The documents, roughly 1,500 pages worth, outline a secret and ultimately unsuccessful legal battle by Yahoo to resist the government’s demands. The company’s loss required Yahoo to become one of the first to begin providing information to PRISM, a program that gave the NSA extensive access to records of online com­munications by users of Yahoo and other U.S.-based technology firms.

The ruling by the Foreign Intelligence Surveillance Court of Review became a key moment in the development of PRISM, helping government officials to convince other Silicon Valley companies that unprecedented data demands had been tested in the courts and found constitutionally sound. Eventually, most major U.S. tech companies, including Google, Facebook, Apple and AOL, complied. Microsoft had joined earlier, before the ruling, NSA documents have shown.

How Obama Became the Oil President

By Michael Klare

He once talked of plans to reduce oil consumption—now the US drills more than ever. What happened?

Considering all the talk about global warming, peak oil, carbon divestment, and renewable energy, you'd think that oil consumption in the United States would be on a downward path. By now, we should certainly be witnessing real progress toward a post-petroleum economy. As it happens, the opposite is occurring. US oil consumption is on an upward trajectory, climbing by 400,000 barrels per day in 2013 alone—and, if current trends persist, it should rise again both this year and next.

In other words, oil is back. Big time. Signs of its resurgence abound. Despite what you may think, Americans, on average, are driving more miles every day, not fewer, filling ever more fuel tanks with ever more gasoline, and evidently feeling ever less bad about it. The stigma of buying new gas-guzzling SUVs, for instance, seems to have vanished; according to CNN Money, nearly one out of three vehicles sold today is an SUV. As a result of all this, America's demand for oil grew more than China's in 2013, the first time that's happened since 1999.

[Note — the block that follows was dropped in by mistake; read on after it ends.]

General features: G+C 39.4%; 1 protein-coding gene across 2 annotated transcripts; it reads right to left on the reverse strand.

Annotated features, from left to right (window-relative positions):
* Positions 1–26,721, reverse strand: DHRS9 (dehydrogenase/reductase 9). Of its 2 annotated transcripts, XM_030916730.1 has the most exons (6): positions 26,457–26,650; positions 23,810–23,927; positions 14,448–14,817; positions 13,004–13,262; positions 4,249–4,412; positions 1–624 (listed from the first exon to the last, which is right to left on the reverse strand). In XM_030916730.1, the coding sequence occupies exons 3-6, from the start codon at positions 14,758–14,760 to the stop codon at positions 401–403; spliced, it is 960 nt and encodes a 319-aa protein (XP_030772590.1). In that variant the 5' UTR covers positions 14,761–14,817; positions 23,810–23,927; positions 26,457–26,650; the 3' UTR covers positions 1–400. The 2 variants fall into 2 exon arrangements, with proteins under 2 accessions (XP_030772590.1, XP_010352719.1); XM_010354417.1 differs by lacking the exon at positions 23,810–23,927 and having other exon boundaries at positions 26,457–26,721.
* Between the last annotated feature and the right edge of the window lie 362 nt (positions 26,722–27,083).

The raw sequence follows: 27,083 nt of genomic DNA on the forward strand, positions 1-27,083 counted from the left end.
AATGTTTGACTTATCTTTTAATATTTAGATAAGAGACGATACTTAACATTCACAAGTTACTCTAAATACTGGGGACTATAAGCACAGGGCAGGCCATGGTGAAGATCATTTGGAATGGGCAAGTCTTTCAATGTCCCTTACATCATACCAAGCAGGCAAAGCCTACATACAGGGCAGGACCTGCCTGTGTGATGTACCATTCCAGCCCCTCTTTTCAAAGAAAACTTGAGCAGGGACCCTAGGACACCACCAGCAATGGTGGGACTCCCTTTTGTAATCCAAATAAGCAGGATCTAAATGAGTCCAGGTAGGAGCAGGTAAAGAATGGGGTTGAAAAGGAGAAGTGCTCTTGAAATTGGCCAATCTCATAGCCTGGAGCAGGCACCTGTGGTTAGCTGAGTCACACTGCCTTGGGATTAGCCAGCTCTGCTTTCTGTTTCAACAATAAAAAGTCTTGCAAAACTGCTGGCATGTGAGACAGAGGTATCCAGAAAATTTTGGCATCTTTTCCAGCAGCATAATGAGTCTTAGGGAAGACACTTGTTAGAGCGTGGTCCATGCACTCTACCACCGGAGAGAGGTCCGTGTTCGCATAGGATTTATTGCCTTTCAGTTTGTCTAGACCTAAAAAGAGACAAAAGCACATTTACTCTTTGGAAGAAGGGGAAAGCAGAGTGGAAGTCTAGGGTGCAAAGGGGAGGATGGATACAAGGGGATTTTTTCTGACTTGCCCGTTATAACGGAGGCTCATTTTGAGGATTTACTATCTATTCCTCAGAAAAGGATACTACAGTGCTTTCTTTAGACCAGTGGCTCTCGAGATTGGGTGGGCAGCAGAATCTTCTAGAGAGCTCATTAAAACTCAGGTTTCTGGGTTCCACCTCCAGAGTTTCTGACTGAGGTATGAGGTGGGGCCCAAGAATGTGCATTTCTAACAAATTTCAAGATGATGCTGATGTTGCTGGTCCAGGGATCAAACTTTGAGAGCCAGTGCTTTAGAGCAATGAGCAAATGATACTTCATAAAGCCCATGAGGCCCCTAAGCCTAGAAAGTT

Accompanying all this is a little noticed but crucial shift in White House rhetoric. While President Obama once spoke of the necessity of eliminating our reliance on petroleum as a major source of energy, he now brags about rising US oil output and touts his efforts to further boost production.

Just five years ago, few would have foreseen such a dramatic oil rebound. Many energy experts were then predicting an imminent "peak" in global oil production, followed by an irreversible decline in output. With supplies constantly shrinking, it was said, oil prices would skyrocket and consumers would turn to hybrid vehicles, electric cars, biofuels, and various transportation alternatives. New government policies would be devised to facilitate this shift, providing tax breaks and other incentives for making the switch to renewables.

The Benefits of Bad Relationships

The Benefits of Bad Relationships

By Mark B. Borg, Jr., Ph.D, Grant H. Brenner, MD, and Daniel Berry, RN, MHA

A truly intimate relationship is a deep, free, and responsive connection with another person who really matters to us. But when the other person matters a great deal to us, we also feel vulnerable to injury, rejection, and abandonment. Some people attempt to protect themselves from these experiences by forming what we call irrelationship.

Hollywood 'biased against gay actors'

Hollywood 'biased against gay actors'

Ben Child

Brokeback Mountain

More than 50% of acting union members consulted by UCLA academics say film-makers are biased against LGBT performers